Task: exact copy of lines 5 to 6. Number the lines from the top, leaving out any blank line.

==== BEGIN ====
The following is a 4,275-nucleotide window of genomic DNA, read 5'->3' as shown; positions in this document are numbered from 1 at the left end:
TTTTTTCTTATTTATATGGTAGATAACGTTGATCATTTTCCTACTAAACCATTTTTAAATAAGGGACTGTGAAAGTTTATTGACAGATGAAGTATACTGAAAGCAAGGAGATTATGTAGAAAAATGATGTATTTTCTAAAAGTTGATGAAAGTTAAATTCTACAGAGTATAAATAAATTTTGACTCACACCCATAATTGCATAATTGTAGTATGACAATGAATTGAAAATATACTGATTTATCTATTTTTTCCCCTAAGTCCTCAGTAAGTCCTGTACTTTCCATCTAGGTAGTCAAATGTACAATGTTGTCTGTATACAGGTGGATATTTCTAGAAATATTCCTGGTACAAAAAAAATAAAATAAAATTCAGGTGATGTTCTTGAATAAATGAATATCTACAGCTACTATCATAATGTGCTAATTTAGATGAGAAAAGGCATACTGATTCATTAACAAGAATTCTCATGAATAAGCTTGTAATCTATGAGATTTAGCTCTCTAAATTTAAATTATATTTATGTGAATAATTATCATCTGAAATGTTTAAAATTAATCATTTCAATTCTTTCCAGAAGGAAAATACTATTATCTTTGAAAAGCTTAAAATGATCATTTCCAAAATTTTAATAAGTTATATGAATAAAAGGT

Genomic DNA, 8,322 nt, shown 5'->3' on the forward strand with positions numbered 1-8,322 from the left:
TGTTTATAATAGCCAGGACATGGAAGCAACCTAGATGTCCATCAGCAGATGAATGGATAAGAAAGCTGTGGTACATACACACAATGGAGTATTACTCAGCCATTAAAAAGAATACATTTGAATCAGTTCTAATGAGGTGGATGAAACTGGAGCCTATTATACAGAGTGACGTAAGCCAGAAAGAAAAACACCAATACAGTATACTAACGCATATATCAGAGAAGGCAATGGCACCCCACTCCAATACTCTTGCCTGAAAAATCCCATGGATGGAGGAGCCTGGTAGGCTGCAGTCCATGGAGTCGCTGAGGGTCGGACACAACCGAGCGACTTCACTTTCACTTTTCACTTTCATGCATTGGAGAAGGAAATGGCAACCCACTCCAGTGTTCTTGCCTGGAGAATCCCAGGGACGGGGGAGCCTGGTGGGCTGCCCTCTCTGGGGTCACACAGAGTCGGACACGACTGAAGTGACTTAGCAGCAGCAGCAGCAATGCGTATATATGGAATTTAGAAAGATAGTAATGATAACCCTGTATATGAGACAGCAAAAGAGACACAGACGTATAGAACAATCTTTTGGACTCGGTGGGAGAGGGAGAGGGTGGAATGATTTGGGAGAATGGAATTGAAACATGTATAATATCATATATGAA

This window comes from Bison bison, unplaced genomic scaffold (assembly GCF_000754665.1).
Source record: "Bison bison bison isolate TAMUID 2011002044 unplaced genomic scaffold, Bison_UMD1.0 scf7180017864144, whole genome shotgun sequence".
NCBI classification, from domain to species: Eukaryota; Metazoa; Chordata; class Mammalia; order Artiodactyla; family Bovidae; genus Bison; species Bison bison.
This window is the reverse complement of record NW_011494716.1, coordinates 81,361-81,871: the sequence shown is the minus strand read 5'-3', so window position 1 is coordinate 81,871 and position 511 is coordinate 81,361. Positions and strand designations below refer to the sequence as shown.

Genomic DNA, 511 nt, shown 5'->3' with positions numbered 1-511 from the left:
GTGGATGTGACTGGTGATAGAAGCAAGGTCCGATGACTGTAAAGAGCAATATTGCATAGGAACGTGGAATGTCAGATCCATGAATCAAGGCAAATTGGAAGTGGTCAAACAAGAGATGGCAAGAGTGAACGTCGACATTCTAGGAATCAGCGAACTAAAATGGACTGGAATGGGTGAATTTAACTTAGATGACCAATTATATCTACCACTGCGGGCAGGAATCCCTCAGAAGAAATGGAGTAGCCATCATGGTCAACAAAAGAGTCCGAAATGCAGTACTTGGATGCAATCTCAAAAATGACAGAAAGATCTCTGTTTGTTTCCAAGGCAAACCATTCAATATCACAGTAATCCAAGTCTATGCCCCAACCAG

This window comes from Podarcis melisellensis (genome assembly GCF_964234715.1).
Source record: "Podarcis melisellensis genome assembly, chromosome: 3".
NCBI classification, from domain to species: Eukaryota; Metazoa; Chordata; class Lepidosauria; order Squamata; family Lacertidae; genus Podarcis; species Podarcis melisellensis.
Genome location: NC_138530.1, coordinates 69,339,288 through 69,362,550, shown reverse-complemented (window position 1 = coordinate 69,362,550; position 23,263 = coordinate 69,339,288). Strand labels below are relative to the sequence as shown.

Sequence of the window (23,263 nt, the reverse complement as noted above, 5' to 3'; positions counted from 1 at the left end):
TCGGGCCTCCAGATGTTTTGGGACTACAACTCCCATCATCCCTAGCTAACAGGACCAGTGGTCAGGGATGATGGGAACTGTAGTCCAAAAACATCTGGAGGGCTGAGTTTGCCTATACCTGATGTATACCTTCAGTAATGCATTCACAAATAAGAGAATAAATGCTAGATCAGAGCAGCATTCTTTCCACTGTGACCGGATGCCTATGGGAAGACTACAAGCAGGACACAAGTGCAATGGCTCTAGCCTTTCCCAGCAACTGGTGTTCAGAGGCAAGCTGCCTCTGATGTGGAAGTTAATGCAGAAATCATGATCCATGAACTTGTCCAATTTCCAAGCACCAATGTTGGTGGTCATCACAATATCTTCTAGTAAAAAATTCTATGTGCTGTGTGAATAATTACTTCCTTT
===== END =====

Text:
This window comes from Bison bison, unplaced genomic scaffold (assembly GCF_000754665.1).
Source record: "Bison bison bison isolate TAMUID 2011002044 unplaced genomic scaffold, Bison_UMD1.0 scf7180017864144, whole genome shotgun sequence".